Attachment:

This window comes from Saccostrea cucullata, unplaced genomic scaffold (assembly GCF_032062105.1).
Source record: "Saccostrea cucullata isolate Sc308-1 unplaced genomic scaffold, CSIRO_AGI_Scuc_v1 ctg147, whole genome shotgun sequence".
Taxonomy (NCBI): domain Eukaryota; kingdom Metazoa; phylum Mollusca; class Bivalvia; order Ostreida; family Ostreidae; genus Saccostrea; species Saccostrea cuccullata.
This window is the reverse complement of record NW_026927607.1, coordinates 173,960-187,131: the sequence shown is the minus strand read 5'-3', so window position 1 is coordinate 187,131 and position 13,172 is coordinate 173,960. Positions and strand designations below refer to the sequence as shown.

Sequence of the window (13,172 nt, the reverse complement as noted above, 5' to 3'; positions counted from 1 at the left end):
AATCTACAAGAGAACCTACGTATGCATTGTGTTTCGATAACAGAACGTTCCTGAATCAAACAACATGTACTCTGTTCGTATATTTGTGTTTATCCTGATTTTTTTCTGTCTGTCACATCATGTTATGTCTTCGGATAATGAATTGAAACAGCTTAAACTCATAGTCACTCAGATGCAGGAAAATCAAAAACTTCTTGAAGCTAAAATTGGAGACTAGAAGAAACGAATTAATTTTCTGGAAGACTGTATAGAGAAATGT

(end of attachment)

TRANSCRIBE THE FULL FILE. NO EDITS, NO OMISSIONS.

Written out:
This window comes from Saccostrea cucullata, unplaced genomic scaffold (assembly GCF_032062105.1).
Source record: "Saccostrea cucullata isolate Sc308-1 unplaced genomic scaffold, CSIRO_AGI_Scuc_v1 ctg147, whole genome shotgun sequence".
Taxonomy (NCBI): domain Eukaryota; kingdom Metazoa; phylum Mollusca; class Bivalvia; order Ostreida; family Ostreidae; genus Saccostrea; species Saccostrea cuccullata.
This window is the reverse complement of record NW_026927607.1, coordinates 173,960-187,131: the sequence shown is the minus strand read 5'-3', so window position 1 is coordinate 187,131 and position 13,172 is coordinate 173,960. Positions and strand designations below refer to the sequence as shown.

Sequence of the window (13,172 nt, the reverse complement as noted above, 5' to 3'; positions counted from 1 at the left end):
AATCTACAAGAGAACCTACGTATGCATTGTGTTTCGATAACAGAACGTTCCTGAATCAAACAACATGTACTCTGTTCGTATATTTGTGTTTATCCTGATTTTTTTCTGTCTGTCACATCATGTTATGTCTTCGGATAATGAATTGAAACAGCTTAAACTCATAGTCACTCAGATGCAGGAAAATCAAAAACTTCTTGAAGCTAAAATTGGAGACTAGAAGAAACGAATTAATTTTCTGGAAGACTGTATAGAGAAATGT